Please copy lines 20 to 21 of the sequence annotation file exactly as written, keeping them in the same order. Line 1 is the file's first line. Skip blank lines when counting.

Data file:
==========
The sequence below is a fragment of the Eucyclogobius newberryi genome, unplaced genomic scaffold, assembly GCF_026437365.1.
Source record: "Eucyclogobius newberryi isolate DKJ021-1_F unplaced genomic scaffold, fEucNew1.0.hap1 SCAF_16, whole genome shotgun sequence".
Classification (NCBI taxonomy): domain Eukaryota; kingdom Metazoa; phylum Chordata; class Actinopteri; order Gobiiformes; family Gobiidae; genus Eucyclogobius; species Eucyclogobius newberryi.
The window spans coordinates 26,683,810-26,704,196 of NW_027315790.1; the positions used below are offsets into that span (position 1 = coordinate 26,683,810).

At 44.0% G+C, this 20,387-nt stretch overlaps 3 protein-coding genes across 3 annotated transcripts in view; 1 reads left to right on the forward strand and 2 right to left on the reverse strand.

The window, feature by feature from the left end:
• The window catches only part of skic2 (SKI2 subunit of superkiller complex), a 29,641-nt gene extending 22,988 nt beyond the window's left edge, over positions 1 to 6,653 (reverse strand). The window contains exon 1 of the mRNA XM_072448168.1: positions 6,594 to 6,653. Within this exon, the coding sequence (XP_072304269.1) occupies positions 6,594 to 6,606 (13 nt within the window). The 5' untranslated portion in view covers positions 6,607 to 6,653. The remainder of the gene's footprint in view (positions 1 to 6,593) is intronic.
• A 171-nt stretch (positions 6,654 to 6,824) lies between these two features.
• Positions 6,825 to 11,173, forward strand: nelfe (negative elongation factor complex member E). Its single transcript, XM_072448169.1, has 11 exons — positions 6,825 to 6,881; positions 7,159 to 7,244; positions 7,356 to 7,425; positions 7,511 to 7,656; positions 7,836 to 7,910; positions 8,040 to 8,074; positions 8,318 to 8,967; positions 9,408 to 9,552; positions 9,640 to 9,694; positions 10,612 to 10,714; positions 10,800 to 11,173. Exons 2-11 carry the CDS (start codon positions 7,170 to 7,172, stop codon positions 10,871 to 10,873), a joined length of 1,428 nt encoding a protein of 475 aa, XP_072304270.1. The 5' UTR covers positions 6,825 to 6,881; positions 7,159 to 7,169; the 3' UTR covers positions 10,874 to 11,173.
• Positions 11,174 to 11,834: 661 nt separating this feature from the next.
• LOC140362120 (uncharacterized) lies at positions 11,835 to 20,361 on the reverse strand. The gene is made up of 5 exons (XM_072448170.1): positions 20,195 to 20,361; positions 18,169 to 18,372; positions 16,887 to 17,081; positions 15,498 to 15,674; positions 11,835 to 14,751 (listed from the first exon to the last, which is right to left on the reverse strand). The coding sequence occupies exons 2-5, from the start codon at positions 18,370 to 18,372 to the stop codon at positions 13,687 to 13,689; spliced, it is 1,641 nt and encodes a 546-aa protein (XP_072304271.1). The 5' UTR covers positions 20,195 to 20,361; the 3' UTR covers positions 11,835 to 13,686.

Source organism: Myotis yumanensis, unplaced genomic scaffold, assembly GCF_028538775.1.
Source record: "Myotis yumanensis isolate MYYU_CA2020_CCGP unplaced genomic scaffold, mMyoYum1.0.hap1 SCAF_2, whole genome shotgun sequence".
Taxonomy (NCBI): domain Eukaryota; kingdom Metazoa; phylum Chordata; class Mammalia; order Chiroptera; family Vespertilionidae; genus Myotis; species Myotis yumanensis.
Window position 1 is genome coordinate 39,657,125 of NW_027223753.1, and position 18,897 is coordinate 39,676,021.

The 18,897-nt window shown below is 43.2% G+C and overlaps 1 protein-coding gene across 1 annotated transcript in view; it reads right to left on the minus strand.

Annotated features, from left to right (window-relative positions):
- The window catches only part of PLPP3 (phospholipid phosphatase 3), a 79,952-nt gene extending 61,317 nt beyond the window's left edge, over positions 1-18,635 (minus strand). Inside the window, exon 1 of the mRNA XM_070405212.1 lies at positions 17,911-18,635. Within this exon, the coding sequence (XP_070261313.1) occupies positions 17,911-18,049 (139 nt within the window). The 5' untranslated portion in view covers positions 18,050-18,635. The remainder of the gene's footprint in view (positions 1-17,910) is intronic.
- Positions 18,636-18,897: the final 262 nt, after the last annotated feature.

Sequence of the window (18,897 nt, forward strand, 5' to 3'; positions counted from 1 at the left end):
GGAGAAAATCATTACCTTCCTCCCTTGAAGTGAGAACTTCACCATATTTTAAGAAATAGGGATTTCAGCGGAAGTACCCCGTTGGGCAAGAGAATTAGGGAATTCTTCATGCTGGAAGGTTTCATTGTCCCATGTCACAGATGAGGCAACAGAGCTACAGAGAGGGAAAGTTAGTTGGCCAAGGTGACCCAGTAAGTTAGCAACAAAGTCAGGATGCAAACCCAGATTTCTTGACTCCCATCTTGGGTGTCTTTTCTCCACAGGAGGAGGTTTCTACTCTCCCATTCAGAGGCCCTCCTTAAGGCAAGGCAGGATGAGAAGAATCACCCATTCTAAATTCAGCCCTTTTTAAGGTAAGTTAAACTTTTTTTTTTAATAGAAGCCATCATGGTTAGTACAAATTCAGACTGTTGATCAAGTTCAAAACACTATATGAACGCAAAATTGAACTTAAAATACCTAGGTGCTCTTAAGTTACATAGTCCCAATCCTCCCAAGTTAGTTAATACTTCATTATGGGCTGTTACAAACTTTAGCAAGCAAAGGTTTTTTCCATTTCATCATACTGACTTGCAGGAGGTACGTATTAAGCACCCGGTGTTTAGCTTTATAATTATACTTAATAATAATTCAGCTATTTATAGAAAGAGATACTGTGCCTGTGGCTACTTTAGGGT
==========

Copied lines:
Sequence of the window (18,897 nt, forward strand, 5' to 3'; positions counted from 1 at the left end):
GGAGAAAATCATTACCTTCCTCCCTTGAAGTGAGAACTTCACCATATTTTAAGAAATAGGGATTTCAGCGGAAGTACCCCGTTGGGCAAGAGAATTAGGGAATTCTTCATGCTGGAAGGTTTCATTGTCCCATGTCACAGATGAGGCAACAGAGCTACAGAGAGGGAAAGTTAGTTGGCCAAGGTGACCCAGTAAGTTAGCAACAAAGTCAGGATGCAAACCCAGATTTCTTGACTCCCATCTTGGGTGTCTTTTCTCCACAGGAGGAGGTTTCTACTCTCCCATTCAGAGGCCCTCCTTAAGGCAAGGCAGGATGAGAAGAATCACCCATTCTAAATTCAGCCCTTTTTAAGGTAAGTTAAACTTTTTTTTTTAATAGAAGCCATCATGGTTAGTACAAATTCAGACTGTTGATCAAGTTCAAAACACTATATGAACGCAAAATTGAACTTAAAATACCTAGGTGCTCTTAAGTTACATAGTCCCAATCCTCCCAAGTTAGTTAATACTTCATTATGGGCTGTTACAAACTTTAGCAAGCAAAGGTTTTTTCCATTTCATCATACTGACTTGCAGGAGGTACGTATTAAGCACCCGGTGTTTAGCTTTATAATTATACTTAATAATAATTCAGCTATTTATAGAAAGAGATACTGTGCCTGTGGCTACTTTAGGGT